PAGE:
The overall streamlining project is not far from completion, according to Di Gennaro. After the initial study phase, the goal is to create a single DC plan in each country. By the end of last year, Eni had frozen eight DB plans in Europe, it had transferred two DB plans to DC arrangements and closed 15 DC plans. The closure of the DB plans allowed a €9m one-off saving, due to reduction of the average current value of future service. In addition, the company is benefiting from a €6m saving on annual DB pension contributions. 

How Eni’s Italian pension funds run their money

Fondenergia

● DC fund for the energy sector
● Assets: €2.3bn
● 43,200 members
● 2018 results:
    ● Guaranteed fund: -1.46%
    ● Balanced fund: -3.28%
    ● Dynamic fund: -4.79% 

(Data as of April 2019)

Fondenergia is engaged in a serious diversification drive. In 2015, it added emerging market equities and increased the share of corporate bonds to the portfolio. It has also divested from European government bonds and replaced those investments with hard-currency emerging market debt. Last year Fondenergia was among the five pension funds that partnered to invest in private equity. The partnership, named Progetto Iride (Project Iris), is the first of its kind in Italy and Fondenergia will invest €66m in private equity for the first time.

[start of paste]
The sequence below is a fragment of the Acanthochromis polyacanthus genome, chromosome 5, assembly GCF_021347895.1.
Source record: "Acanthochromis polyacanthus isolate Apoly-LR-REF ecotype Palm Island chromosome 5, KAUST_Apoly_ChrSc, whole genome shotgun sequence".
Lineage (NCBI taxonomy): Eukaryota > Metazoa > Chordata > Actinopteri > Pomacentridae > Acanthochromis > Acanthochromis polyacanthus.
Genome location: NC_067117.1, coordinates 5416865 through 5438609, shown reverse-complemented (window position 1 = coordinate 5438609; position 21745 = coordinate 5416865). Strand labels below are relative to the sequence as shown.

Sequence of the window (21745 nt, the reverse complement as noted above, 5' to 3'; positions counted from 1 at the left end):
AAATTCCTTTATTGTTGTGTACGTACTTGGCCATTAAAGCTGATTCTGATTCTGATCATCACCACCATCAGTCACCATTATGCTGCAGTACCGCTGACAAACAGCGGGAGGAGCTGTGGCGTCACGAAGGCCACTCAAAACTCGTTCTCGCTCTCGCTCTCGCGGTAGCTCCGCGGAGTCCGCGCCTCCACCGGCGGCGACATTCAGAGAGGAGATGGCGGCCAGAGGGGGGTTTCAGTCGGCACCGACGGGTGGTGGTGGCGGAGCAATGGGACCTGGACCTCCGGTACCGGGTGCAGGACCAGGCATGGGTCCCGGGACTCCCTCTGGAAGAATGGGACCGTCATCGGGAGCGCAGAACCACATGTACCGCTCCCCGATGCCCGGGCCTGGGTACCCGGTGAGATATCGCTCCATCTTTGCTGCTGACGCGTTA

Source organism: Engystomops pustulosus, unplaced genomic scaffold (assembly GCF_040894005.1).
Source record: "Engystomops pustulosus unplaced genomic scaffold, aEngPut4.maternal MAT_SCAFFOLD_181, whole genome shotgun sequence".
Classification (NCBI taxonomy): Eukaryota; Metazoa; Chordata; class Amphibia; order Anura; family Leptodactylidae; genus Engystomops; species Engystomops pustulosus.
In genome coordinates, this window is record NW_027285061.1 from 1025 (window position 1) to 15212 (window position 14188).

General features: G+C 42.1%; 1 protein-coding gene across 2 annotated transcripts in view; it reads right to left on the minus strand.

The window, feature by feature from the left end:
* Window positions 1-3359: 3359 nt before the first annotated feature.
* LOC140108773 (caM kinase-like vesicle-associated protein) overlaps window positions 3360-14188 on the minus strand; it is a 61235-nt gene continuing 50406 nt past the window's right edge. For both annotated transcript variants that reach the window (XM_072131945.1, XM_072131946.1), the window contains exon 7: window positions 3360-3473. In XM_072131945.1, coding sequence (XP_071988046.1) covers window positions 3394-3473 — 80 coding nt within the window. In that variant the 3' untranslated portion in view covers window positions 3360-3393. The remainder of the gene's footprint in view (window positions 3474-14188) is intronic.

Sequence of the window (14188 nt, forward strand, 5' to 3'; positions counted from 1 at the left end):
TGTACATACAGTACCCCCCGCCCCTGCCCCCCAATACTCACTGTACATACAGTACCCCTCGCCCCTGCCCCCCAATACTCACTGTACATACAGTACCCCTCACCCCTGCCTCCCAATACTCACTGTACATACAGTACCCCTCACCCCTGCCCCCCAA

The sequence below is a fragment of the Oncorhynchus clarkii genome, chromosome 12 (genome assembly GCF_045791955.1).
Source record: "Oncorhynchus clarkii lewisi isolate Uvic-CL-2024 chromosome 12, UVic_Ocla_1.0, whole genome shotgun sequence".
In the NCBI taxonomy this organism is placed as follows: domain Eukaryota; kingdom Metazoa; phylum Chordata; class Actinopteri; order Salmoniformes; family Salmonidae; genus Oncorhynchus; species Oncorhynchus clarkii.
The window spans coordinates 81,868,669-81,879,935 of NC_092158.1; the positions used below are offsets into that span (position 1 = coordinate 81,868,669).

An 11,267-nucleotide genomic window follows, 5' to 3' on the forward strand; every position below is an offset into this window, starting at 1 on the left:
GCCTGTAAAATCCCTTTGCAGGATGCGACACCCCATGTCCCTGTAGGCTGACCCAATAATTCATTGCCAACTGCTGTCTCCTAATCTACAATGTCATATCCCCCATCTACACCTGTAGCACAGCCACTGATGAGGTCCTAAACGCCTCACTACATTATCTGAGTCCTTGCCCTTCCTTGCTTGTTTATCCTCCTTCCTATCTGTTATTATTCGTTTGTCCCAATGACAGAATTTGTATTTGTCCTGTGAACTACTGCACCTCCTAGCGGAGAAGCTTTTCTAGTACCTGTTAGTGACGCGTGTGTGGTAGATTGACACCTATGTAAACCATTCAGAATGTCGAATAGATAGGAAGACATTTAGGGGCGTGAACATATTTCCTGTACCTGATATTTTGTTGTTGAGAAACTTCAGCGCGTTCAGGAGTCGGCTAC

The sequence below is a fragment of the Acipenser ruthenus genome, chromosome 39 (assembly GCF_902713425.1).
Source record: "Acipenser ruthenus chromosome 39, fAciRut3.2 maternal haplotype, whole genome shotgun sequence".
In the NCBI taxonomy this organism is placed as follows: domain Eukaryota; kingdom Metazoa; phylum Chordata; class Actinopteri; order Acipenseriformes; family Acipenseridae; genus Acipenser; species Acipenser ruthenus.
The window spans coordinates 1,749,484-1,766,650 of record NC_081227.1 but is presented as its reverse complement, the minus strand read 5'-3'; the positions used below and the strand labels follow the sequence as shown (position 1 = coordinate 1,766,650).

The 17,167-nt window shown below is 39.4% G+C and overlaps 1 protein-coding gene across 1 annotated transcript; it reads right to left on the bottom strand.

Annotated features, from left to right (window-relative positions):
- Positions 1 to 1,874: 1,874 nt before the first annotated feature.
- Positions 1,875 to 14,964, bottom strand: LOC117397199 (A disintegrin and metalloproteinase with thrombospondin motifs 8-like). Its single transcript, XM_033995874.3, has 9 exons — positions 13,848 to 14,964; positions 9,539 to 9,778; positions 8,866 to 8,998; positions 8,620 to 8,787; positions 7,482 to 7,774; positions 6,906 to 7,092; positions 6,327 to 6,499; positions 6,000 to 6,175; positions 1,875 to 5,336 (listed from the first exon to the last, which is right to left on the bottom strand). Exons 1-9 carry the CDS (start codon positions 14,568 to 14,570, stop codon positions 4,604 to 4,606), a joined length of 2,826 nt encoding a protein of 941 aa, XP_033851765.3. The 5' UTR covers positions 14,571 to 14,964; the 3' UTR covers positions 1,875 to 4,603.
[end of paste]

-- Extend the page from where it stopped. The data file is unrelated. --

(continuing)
While the results for 2018 were disappointing, the portfolio has bounced back this year. Fondenergia’s guaranteed fund gained 1.02% during the first four months of 2019, while the balanced fund and the dynamic fund returned 5.07% and 7.36%, respectively.

Fopdire

● DC pension fund for Eni directors
● Assets: €406.2m
● Members: 1,350
● 2018 results: 
    ● Guaranteed fund 2.01%
    ● Balanced fund -1.12%
    ● Dynamic fund -2.47%

● Data as of end-2018